This observation (which I’m sure has been tested and given a proper name that I don’t know) is just a micro instance of a macro pattern: we overestimate our own abilities, and underestimate other’s.
That applies to how we view our own character, not just skills like driving. It manifests itself in the belief that we are better than everyone else. That we are kinder, more compassionate, wiser, smarter, more patient, more generous, more humble, more curious, and more intellectually and physically courageous than the people around us. Which, as you will probably agree, is bullshit. Someone has to be worse at all these things. (Just not you or I, right?)
While I was thinking about this, I first thought it would be a good idea to propose the opposite. That instead we deliberately underestimate ourselves and overestimate others. But there’s not much wisdom, or utility, in false modesty. Pretending to be less than you are is almost as dumb as thinking you’re more than you are.
Which leads to my next suggestion: practise seeing yourself exactly as you are. Assess how good a driver you are, how kind you are, how curious you are, and accept the answers. If you’re worse than average at something, accept it. If you’re better than average, accept it. But there’s a problem with this too. Us humans aren’t known for our ability to objectively and accurately measure our own capacities. It takes more than the typical human lifespan, and more than the typical human, to crack the Western philosophic dictum and know thyself.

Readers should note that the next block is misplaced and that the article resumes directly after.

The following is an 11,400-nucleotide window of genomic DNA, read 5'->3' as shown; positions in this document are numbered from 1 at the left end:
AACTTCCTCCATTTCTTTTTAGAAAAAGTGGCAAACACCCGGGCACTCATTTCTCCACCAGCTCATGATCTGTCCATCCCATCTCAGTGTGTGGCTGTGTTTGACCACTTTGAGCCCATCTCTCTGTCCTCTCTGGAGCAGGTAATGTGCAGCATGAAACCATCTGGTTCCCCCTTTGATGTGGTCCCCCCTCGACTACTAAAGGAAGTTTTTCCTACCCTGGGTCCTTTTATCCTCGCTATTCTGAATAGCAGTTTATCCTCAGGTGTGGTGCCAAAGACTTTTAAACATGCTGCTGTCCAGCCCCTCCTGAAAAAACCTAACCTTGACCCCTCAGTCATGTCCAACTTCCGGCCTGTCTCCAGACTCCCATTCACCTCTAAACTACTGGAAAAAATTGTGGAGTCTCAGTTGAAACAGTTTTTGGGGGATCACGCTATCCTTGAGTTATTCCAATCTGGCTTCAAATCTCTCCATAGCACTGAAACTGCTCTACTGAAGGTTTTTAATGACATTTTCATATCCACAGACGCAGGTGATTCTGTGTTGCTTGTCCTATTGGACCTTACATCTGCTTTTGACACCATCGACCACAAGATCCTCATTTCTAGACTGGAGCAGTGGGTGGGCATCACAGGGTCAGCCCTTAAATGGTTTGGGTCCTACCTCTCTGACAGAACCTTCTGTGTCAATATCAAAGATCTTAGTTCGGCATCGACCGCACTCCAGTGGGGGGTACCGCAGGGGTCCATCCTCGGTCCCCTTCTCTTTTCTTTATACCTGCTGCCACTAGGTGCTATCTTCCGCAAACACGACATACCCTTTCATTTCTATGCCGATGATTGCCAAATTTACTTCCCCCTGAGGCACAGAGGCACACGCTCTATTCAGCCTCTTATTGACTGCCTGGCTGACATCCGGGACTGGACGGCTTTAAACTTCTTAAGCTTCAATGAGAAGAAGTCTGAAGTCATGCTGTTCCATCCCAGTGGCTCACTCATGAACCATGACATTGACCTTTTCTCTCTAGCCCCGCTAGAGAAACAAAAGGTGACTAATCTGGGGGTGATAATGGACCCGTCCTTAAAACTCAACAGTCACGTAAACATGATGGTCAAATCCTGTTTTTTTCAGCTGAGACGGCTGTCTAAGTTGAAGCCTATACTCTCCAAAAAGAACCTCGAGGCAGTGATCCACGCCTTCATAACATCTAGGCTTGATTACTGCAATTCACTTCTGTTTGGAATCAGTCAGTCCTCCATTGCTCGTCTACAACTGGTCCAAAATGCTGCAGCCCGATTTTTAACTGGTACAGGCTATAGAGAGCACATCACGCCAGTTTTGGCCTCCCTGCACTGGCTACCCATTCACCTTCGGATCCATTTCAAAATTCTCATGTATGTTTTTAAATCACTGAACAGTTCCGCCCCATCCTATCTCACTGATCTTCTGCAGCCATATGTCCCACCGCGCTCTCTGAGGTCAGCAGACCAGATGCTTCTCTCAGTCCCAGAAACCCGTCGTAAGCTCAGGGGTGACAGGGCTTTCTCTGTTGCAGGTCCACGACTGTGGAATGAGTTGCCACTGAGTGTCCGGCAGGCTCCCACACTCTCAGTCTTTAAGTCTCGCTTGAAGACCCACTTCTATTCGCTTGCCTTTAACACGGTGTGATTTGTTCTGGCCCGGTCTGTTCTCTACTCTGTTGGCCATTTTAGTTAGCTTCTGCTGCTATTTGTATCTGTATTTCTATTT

So if we can’t see ourselves as better, worse, or exactly as we are, what can we do? Here’s a suggestion: maybe we should stop comparing ourselves to others, and others to everyone else.
I get it. Comparison is a useful tool. We can use it to mitigate our weaknesses and reinforce our strengths. What do you think competitive sport and business is about? It’s about being better than everyone else at what you do. And one way you can achieve that objective is via rigorous and consistent comparison to your competitors. But such a mindset shouldn’t apply to our personal lives.
In our personal lives, I think we’d all benefit if we stopped comparing ourselves. If the meek stopped placing everyone above themselves, and the arrogant stopped building their pyramid of ego atop negative opinions of other people’s worth, wouldn’t we be better off? If we, as people who consider ourselves neither meek nor arrogant, stopped trying to place ourselves in the hierarchy of human goodness and just focused on being better people than we were yesterday, wouldn’t the world change for the better? I think so.